In 1676, an Ottoman perpetual calendar titled "Commentarius in Ruzname Naurus, sive, Tabulae aequinoctiales novi Persarum & Turcarum anni" was published in Augsburg. Accompanying this publication was a commentary authored by Georg Hieronymus Welsch (d. 1677) on behalf of Christoph Weikmann (d. 1681), a merchant in the Imperial Free City of Ulm. The authorship of the Ottoman calendar became a subject of fervent debate among orientalists and historians of science. Notably, German orientalist and Ottoman Empire historian Franz Babinger (d. 1967) regarded this Latin commentary as a significant source in the debate, even though he himself did not analyse the text. Babinger further asserted that the commentary is evidence of Hieronymus Welsch's proficiency in Ottoman Turkish, as it would be essential for him to produce such a commentary.

The presentation, -and the forthcoming book chapter- entitled The Reception of an Ottoman Perpetual Calendar in 17th-Century Europe: Georg Hieronymus Welsch’s “Commentarius in Ruzname Naurus” by Assist. Prof. Gaye Danışan (Istanbul University) and R.A. Kutsi Aybars Çetinalp, PhD(c) (Istanbul Technical University), provide a significant revelation regarding the so-called Latin commentary.  Through a comparison of the Latin and Ottoman texts, Danışan and Çetinalp convincingly demonstrate that the commentator, Georg H. Welsch, lacks proficiency in Ottoman Turkish. This ground-breaking insight settles the debate surrounding the authorship and the perceived significance of the Latin commentary in the context of the Ottoman calendar. This study was part of a project entitled “A Comparative Study on Theoretical and Practical Aspects of Scientific Activity in the Ottoman Empire: Annual and Perpetual Calendars (1550-1710)”, which was founded by the Scientific and Technological Research Council of Türkiye from 2020 to 2022 (project no: 119K827).

Çetinalp was also among the organizers of the international congress “Channels of Transmission of Astronomical Knowledge in the Ottoman World (14th-18th Centuries)”, where the aforementioned study was presented. Istanbul Technical University, in collaboration with other organizers, including the Istanbul University Department of History of Science, Institut Français d’Études Anatoliennes and Turkish Historical Society (TTK), was also present in the organizing committee, whereas Prof. Tuncay Zorlu, Assoc. Prof. Hasan Karataş and Dr.  Saltuk Duran were among the members of the scientific board. The congress, held from 21-24 November, brought together 40 speakers from 14 countries to explore the Ottoman Empire’s role in the transmission of astronomical knowledge.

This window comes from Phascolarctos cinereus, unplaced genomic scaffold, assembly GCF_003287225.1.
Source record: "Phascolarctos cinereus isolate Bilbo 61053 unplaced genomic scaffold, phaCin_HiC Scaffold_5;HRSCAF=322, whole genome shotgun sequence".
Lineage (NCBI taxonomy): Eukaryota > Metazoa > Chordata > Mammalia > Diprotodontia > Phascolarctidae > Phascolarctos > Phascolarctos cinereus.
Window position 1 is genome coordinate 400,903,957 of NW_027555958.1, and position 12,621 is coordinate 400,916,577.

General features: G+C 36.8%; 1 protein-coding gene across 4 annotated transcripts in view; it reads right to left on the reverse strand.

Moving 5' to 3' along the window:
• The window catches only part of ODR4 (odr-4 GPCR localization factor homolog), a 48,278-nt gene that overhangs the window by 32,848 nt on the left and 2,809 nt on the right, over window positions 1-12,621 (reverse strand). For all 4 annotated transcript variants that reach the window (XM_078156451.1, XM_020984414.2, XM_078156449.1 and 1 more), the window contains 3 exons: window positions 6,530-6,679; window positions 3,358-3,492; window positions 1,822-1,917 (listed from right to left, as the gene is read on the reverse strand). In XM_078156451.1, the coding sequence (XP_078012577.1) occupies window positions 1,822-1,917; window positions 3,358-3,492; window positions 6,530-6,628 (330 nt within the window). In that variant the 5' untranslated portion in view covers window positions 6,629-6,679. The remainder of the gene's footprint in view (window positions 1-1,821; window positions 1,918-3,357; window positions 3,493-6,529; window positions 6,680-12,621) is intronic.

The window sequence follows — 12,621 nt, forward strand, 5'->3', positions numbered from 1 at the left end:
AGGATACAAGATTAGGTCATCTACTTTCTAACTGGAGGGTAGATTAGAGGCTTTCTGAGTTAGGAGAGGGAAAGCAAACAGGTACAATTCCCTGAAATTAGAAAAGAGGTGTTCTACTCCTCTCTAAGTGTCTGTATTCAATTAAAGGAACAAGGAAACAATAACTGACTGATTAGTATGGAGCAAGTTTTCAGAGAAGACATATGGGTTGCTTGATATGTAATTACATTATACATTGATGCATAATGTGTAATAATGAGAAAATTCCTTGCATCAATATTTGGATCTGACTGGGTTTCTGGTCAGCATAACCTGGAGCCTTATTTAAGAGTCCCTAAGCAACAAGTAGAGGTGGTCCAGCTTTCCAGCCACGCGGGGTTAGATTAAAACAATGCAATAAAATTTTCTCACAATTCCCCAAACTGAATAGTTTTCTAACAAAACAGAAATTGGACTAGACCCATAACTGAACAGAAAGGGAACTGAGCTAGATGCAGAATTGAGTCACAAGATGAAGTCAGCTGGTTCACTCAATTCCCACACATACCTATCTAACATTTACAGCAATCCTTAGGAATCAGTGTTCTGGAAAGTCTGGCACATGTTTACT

Following this intellectually fruitful congress, an enchanting epilogue took place in the form of a workshop on 28 November, titled "Tracking Astronomical Instruments Through Ottoman World and Beyond Workshop." in which Kutsi A. Çetinalp participated as a teaching assistant to Prof. Jan P. Hogendjik, the Department of Mathematics at Utrecht University. In the workshop, 80 participants from various fields came together to engage in hands-on activities, from deciphering abjad numbers to disassembling and examining astrolabes, calculating the date and length of a day by an astrolabe, using solar and lunar calendars with volvelles.

Further information about the congress can be found in: